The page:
It’s becoming “normal” now… this riding the train two towns over to explore the downtown there and our own downtown… It’s becoming “not such a big deal” for him to be without adult supervision.  The novelty of having money in his pocket.  He told me today that he had a plan for funding his trips to the game shop by way of selling his most valuable card to the shop for store credit.  It would buy him at least 8 entry fees to Magic the Gathering and that was worth it for him.  That would free up his actual money for other things.

Again, I am treasuring every moment I can.  I’m struggling under the enormous stress of our family situation and how it plays on my developmental trauma issues, but finding myself managing not to lash out as often as I might have because I am keenly aware of how limited our time is.

For that, I am thankful.

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Building independence skills

I have thought an awful lot about building independence in my kids.  I’ve written about it here and pondered the maturity changes here.  But recently one of the Parenting Partners took it to a whole new level.  One I never thought of before, but needed to.

Continue reading Building independence skills

Having parenting partners… other than a spouse

I got this great card not long ago.  It was from a mother of another teen boy in our circle.  She noted that she really enjoyed having our family involved with hers and she was glad to have other parents to share this journey with.  She is awesome for creating events for the kids that are age appropriate and I adore her because I. am. worn. right now.  Life’s undertow is catching me and my son is suffering less because of her efforts.  And yesterday I realized that I have parenting partners above and beyond my husband…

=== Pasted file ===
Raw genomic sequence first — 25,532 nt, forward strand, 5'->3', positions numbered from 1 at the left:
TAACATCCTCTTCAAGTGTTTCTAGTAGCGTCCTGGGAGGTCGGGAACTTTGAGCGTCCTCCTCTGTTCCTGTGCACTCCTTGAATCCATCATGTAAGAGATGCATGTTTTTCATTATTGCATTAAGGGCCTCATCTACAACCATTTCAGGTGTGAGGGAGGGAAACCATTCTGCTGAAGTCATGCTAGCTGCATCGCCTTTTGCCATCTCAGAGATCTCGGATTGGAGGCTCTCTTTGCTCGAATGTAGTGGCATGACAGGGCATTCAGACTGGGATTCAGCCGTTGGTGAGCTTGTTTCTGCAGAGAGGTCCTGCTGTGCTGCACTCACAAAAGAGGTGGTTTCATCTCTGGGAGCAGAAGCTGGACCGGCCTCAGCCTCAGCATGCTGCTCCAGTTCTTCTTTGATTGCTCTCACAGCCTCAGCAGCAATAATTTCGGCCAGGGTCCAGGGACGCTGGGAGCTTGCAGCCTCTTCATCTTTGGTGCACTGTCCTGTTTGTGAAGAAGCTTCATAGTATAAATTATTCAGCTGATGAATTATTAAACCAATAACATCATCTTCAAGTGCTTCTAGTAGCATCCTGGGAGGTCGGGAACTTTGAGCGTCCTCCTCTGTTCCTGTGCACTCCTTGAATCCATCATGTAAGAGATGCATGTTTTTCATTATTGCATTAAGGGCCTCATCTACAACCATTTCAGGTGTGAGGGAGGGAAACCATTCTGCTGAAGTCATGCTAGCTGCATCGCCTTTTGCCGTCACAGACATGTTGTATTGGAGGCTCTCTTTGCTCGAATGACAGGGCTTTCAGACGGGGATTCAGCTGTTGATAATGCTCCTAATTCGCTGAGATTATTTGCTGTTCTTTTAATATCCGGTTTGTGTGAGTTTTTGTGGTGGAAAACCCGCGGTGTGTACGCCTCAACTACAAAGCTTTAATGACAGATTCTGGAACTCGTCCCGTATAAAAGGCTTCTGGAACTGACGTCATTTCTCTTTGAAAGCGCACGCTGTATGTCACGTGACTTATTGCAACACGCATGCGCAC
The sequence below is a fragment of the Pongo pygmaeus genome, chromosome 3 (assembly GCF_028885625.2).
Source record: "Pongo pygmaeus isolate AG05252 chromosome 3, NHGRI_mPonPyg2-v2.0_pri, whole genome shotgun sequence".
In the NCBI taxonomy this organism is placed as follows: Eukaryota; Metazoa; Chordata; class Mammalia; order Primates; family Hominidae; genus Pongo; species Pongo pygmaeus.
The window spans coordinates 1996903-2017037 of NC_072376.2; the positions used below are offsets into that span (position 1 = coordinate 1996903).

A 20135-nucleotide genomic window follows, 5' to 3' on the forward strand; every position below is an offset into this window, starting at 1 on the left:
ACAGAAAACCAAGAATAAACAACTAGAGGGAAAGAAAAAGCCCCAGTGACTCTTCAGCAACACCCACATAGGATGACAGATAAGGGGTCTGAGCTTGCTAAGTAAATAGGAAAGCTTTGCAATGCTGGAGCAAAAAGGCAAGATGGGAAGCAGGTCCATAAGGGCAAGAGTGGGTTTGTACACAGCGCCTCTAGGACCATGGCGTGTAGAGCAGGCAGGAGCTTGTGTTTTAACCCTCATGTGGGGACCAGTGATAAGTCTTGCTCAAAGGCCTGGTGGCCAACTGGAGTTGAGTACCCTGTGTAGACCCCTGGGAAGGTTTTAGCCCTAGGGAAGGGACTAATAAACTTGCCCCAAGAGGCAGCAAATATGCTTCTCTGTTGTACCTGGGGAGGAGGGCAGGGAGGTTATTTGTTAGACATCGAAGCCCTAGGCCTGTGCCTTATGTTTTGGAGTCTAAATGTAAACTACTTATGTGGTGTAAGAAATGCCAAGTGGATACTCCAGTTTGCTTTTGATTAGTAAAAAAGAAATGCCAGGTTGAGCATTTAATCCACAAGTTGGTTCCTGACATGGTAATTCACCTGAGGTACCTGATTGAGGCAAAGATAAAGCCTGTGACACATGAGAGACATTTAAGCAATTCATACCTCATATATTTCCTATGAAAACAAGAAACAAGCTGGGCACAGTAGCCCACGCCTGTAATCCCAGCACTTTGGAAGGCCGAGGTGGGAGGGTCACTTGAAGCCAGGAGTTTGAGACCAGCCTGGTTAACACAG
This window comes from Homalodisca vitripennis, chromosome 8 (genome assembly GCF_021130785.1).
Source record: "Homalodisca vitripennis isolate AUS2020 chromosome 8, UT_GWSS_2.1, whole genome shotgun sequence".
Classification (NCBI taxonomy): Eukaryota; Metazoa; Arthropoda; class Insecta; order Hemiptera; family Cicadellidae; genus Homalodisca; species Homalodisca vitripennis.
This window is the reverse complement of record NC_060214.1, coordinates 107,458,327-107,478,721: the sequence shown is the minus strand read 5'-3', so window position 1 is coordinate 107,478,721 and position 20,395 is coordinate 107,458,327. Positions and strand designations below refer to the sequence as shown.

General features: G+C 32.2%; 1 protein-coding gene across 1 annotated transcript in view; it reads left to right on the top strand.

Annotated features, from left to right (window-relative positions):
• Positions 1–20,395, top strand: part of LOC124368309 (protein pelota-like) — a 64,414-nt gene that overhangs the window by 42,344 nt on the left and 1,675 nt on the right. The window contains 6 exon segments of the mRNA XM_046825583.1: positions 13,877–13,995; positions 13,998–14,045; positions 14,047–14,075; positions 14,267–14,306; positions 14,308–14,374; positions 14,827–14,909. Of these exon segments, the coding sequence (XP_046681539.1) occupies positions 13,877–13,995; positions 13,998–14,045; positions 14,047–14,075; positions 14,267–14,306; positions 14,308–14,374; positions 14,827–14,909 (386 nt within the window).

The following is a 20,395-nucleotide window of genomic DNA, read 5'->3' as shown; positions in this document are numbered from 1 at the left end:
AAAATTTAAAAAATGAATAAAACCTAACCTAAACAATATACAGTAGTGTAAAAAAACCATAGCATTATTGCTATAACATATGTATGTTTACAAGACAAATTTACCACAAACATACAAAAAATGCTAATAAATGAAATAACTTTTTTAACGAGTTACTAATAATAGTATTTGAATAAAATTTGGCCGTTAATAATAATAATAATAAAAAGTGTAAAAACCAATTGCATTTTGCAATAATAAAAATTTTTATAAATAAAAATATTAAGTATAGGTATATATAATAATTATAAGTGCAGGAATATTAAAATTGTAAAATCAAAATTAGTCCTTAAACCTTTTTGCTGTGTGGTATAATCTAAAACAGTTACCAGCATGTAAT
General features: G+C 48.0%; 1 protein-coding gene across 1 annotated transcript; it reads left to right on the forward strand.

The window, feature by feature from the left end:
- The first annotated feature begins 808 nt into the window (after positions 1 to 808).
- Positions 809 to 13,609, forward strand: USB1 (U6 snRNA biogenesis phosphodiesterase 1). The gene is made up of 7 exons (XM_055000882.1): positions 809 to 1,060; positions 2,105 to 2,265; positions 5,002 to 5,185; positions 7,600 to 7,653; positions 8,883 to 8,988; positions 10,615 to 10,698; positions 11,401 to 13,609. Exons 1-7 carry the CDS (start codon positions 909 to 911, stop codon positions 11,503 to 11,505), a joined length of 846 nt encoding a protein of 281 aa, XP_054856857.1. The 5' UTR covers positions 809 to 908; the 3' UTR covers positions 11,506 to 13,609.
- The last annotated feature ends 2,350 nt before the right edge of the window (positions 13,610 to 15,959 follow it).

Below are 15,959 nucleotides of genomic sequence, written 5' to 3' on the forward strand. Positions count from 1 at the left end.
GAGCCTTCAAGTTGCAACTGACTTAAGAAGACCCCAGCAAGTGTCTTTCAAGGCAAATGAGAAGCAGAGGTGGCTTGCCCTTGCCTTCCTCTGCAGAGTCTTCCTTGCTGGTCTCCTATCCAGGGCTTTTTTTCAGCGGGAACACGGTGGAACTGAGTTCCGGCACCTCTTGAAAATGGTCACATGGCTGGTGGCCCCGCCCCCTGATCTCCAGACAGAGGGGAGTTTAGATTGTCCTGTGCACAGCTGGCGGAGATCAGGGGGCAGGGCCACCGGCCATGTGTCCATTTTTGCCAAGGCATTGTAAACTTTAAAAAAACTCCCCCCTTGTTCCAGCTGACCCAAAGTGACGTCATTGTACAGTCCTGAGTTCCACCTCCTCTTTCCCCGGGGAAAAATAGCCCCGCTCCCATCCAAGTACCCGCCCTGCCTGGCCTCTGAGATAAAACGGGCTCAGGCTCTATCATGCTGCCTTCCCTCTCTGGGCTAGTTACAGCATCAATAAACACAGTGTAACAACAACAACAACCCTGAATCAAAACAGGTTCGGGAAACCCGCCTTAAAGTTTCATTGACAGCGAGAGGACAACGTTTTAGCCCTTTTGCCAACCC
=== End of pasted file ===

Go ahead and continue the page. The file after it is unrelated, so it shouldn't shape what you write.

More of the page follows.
Continue reading Having parenting partners… other than a spouse

How to avoid raising an entitled kid…

Many families in my generation and the next generation down have turned their backs on the way we were raised–when children were to be seen and not heard.  Parenting culture was different.  Expectations were different.  We began to respect these little people and recognize them as humans rather than property.  We gave them more freedom to be children and develop at their own pace.  We allowed them to have a voice.

But some of us didn’t do a stellar job at transitioning them into being respectful and compassionate young adults that could do what they were told WHEN they were told to do it and the WAY they were told to do it.  We quite accidentally created very entitled kids…

Continue reading How to avoid raising an entitled kid…

When you’re homeschooling a six-year-old (and under)

Mamas… So help me homeschooling a 6yo has got to be the worst thing ever.  There aren’t any cool classes available because all of the ones they could do last year were targeted to kids who were MAYBE taking the kindergarten year at home (and they were the upper end of the “age range” for the class.  They’re not yet 7–when some classes open up for the “obviously being homeschooled”/age of compulsory education (in most states).  Kids also go through a cognitive developmental milestone at 7 that changes their understanding of the world (and how they take in information).

But 6… Six just sucked.  So what to do for kids who are 6 (and under)?  Here are the MANY IMPORTANT THINGS you need to teach kids 7 and under (and over, too, if you need to make up for lost time).  And no, it’s not “Don’t do anything!  Just play!”  I assure you–there are things kids need to learn…